The latest issue of the Australian Business Law Review (Volume 39 Part 6) contains the following material:
In 2009, the Australian Parliament enacted the “protected cartel” information scheme in response to successful attempts by private parties to gain access to documents obtained by the Australian Competition and Consumer Commission under its Immunity Policy. This article examines the competing public interests in facilitating private actions on the one hand, and protecting the Australian Competition and Consumer Commission’s Immunity Policy on the other hand. Using the United States as a comparison, it concludes that the protected cartel scheme may have struck the incorrect balance.
Deductibility of interest: A comparative perspective – conceptual issues – Chris Ohms and Karin Olesen
Interest payable on borrowed funds or on amounts owing by reason of the operation of the law (for example interest that may be payable on statutory debts such as tax owing) in relation to an income earning activity is a significant (potential) deductible expense throughout the Commonwealth. The traditional “form” approach derived from the leading decision Inland Revenue Commissioners v Duke of Westminster  AC 1 requires that the underlying transaction giving rise to the interest, and the interest itself, be characterised according to the legal rights and obligations created evident from the objective intention of the parties. On the other hand, an “economic substance” approach allows for the same characterisation to arise having regard to the economic consequences that flow from the transaction. These issues have been considered and the movement towards the development of a conceptual framework which relies on commercial legal forms and absorbs this into its measurement and recognition basis.
Australia’s new harmonised occupational health and safety (OHS) regulatory regime is scheduled to commence operation on 1 January 2012. The new harmonised regime is the most significant reform to OHS regulation in Australia since the adoption in the 1970s and 1980s of the Robens reforms. Yet such has been its evolution and the nature of the final product, that questions about its sustainability and future are already being asked. This article examines the new harmonised regime and concludes that much of the skepticism surrounding it is well founded: that the regime may not deliver the uniformity of law and consistency of experience its advocates seek; that it may prove slow and cumbersome in maintaining its currency; and that it is vulnerable to the introduction of new jurisdictional differences over time. Experience across a range of other regulatory regimes teaches us that when concerns such as these materialise, the alternative to which governments often turn is greater centralisation. With this possibility in mind, the article reflects upon the lessons of the past and asks some important questions that should be answered before we commit to that future. The answers to these questions are relevant not only to the future of OHS regulation in Australia, but to all areas of business regulation that are – or may in the future be – the subject of centralising forces.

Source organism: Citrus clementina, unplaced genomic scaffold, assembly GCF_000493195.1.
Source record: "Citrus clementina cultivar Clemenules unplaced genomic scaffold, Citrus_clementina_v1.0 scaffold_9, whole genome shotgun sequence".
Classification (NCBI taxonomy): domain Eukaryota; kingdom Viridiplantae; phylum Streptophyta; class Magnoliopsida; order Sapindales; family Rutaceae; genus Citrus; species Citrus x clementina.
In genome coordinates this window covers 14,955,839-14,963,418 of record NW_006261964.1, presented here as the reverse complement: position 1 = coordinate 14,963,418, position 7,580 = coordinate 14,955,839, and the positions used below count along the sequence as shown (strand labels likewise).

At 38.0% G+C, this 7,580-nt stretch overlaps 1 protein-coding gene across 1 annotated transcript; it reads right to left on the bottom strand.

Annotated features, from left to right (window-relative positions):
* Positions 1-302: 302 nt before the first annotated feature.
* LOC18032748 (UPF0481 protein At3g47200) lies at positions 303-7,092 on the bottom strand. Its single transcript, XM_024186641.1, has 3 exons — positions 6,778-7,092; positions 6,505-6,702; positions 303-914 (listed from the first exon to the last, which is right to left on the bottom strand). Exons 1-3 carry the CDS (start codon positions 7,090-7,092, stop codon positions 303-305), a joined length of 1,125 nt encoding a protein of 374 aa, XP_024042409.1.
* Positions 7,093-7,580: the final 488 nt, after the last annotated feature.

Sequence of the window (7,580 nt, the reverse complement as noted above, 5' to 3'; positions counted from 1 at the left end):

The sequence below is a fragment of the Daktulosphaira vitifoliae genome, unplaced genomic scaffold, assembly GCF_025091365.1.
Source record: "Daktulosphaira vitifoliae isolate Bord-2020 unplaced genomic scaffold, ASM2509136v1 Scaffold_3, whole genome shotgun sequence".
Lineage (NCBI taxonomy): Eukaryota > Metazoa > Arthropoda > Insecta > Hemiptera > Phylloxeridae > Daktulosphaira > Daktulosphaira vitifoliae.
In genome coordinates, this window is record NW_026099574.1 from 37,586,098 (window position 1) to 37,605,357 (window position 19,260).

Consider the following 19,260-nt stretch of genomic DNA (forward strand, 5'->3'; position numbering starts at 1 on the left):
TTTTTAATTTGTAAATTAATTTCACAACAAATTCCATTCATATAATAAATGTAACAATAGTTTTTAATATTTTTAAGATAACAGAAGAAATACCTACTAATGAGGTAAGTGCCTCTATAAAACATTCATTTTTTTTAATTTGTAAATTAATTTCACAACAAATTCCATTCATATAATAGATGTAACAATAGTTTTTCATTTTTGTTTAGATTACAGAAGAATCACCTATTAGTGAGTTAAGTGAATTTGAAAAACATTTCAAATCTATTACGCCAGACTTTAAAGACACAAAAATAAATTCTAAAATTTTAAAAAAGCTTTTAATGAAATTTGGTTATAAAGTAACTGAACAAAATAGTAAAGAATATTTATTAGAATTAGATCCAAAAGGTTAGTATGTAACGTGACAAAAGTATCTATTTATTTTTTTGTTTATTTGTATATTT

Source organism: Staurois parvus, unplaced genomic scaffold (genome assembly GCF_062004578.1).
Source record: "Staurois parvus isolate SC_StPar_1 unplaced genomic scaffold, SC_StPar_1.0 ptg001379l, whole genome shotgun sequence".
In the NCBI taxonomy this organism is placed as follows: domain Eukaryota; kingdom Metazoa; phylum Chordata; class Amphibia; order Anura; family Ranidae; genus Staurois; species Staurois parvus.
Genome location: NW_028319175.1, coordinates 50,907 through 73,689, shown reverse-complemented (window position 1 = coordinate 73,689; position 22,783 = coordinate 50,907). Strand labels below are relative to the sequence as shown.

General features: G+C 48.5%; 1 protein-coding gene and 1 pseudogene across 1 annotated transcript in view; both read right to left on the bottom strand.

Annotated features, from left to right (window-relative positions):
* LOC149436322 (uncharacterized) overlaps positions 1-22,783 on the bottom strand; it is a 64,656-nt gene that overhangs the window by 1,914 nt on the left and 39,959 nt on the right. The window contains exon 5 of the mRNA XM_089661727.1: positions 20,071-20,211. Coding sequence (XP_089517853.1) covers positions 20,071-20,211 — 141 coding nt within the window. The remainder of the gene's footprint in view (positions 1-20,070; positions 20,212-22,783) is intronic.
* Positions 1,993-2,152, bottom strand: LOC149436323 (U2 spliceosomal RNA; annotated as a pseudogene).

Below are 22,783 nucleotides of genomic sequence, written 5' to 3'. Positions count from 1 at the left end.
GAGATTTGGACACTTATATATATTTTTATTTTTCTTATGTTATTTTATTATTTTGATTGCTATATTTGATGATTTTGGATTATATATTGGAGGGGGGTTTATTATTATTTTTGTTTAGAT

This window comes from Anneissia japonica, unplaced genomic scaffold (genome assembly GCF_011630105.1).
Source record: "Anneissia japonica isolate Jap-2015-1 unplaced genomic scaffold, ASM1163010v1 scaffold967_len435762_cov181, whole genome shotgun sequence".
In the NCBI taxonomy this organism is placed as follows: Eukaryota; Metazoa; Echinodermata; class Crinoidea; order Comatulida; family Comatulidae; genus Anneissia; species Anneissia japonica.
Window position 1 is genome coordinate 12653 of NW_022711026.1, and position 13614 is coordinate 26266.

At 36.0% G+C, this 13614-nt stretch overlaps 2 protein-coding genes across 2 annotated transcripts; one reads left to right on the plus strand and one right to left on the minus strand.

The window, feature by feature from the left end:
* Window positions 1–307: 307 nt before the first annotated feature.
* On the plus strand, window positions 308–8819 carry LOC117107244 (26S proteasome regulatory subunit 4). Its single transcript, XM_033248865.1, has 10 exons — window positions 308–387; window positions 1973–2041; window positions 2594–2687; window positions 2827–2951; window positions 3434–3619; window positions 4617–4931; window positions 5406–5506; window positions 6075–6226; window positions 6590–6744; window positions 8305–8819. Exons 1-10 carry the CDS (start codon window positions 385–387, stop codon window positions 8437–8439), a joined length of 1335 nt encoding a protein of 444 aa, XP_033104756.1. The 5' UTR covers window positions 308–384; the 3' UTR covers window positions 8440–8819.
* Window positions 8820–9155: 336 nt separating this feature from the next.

COMPETITION LAW AND MARKET REGULATION – Stephen Corones
- Counterfactual analysis in merger cases: A reality check for the ACCC – Stephen Corones
- Shootout at the real chance café: Aiming s 50 – Peter Heerey QC
BANKING AND FINANCE – Paul Ali
- New national responsible lending obligations – Bruce Taylor
For the pdf version of the table of contents, click here: ABLR Vol 39 Pt 6 Contents.